The Forme of Cury is the oldest known instructive cookery book written in the English language (the Middle English word cury here means ‘cookery’). The text is thought to have been written at the end of the 14th century by the master-cooks of Richard II (r. 1377–1399), though this copy – presented in the form of a scroll – was made in England during the 1420s. The preface to the manuscript explains that the work has been given the 'assent and avysement of Maisters and phisik and of philosophie þat dwelled in his court' (approval and consent of the masters of medicine and of philosophy that dwelt in [Richard II’s] court). An inscription added to the back of the scroll states that in 1586, Edward Stafford (d. 1603) presented the work to Elizabeth I (r. 1558–1603).
The book contains 196 recipes. The text states that these recipes are intended to teach a cook to make everyday dishes ('Common pottages and common meats for the household, as they should be made, craftily and wholesomely'), as well as unusually spiced and spectacular dishes for banquets ('curious potages and meetes and sotiltees for alle maner of States bothe hye and lowe'). The Middle English word sotiltee (or ‘subtlety’) refers to the elaborate sculptures that often adorned the tables at grand feasts. These displays, usually made of sugar, paste, jelly or wax, depicted magnificent objects: armed ships, buildings with vanes and towers, eagles, famous philosophers or political events. They were also known as 'warners,' because they were served at the beginning of a banquet to 'warn' (or notify) the guests of the approaching dinner.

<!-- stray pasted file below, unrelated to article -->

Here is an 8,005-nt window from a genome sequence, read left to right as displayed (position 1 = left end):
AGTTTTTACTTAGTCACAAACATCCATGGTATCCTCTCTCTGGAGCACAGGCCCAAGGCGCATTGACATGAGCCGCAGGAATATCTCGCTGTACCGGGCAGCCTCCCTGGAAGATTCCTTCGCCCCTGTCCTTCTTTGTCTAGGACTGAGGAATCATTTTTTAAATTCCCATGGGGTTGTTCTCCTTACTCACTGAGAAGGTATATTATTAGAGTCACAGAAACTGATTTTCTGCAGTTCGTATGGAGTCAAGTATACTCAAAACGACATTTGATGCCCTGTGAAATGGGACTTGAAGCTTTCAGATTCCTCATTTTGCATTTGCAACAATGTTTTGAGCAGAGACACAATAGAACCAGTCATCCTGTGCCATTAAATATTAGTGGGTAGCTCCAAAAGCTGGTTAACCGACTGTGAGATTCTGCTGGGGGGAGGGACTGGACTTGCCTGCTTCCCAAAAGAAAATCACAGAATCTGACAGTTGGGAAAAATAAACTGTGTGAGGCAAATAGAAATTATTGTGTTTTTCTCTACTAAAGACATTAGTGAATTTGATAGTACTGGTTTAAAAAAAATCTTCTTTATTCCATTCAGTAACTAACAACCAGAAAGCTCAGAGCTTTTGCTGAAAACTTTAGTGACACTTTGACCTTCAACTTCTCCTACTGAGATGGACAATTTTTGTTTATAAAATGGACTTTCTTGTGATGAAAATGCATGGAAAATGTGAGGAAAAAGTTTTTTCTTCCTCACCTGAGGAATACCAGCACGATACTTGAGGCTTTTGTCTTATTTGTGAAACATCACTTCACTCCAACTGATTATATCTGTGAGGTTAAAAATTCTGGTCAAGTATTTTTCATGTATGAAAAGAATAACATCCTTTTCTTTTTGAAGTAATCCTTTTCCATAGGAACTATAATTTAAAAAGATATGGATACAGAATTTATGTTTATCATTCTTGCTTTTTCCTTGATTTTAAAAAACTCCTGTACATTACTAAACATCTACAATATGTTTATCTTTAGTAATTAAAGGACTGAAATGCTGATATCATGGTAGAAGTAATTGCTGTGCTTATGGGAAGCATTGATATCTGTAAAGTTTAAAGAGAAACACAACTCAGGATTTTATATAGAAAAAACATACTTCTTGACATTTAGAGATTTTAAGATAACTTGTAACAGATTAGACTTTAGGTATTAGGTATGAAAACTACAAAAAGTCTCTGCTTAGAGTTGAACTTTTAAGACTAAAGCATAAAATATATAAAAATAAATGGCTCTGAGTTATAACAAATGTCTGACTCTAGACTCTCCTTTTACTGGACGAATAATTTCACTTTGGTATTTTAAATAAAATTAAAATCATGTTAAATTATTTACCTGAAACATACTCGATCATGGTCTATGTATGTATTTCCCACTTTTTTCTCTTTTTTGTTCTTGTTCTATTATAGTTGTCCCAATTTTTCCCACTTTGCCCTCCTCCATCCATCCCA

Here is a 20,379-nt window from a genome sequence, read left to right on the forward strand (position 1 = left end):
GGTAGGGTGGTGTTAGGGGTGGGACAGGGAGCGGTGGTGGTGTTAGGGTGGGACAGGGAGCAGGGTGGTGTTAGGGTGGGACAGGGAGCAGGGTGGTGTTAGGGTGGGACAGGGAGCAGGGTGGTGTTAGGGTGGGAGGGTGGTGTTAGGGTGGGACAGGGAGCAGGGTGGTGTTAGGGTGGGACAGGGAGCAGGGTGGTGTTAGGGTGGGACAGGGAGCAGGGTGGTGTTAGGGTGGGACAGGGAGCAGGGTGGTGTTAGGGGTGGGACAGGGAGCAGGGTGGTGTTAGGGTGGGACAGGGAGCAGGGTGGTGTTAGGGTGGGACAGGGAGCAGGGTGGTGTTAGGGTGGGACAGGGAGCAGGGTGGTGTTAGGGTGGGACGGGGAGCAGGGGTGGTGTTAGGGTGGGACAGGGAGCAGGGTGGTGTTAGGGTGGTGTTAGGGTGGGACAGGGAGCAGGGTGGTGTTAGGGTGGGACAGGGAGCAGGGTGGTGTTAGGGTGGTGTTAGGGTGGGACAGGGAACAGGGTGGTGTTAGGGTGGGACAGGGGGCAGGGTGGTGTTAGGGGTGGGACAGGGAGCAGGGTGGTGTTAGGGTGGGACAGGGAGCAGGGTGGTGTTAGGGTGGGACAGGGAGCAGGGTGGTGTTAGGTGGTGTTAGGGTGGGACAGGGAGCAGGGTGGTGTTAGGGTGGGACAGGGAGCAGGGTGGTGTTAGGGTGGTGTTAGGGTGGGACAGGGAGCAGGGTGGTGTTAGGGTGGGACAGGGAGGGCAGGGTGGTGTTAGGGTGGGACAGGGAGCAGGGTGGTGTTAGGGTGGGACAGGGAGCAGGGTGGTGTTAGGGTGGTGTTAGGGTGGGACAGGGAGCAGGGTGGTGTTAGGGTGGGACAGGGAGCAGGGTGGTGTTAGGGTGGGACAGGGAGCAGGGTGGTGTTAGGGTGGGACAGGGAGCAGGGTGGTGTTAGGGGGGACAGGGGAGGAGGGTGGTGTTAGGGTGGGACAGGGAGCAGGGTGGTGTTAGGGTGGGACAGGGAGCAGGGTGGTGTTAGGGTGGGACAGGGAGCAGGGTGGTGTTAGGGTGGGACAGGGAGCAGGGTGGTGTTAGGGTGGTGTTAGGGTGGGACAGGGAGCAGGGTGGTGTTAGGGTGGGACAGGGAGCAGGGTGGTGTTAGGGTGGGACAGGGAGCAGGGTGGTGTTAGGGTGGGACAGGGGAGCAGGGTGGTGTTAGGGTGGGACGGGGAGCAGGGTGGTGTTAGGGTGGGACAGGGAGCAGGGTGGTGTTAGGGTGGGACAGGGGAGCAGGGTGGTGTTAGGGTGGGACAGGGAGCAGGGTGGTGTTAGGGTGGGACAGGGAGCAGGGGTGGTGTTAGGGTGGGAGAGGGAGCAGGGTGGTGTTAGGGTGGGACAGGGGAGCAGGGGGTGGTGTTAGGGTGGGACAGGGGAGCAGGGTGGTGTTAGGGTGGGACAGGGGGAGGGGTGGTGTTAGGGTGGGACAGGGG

The Forme of Cury is the first English text to mention olive oil, cloves, mace, and gourds in relation to British food. Most of the recipes contain what were then luxurious and valuable spices, including caraway, nutmeg, cardamom, ginger and pepper. There are also recipes for cooking strange and exotic animals, such as whales, cranes, curlews, herons, seals, and porpoises.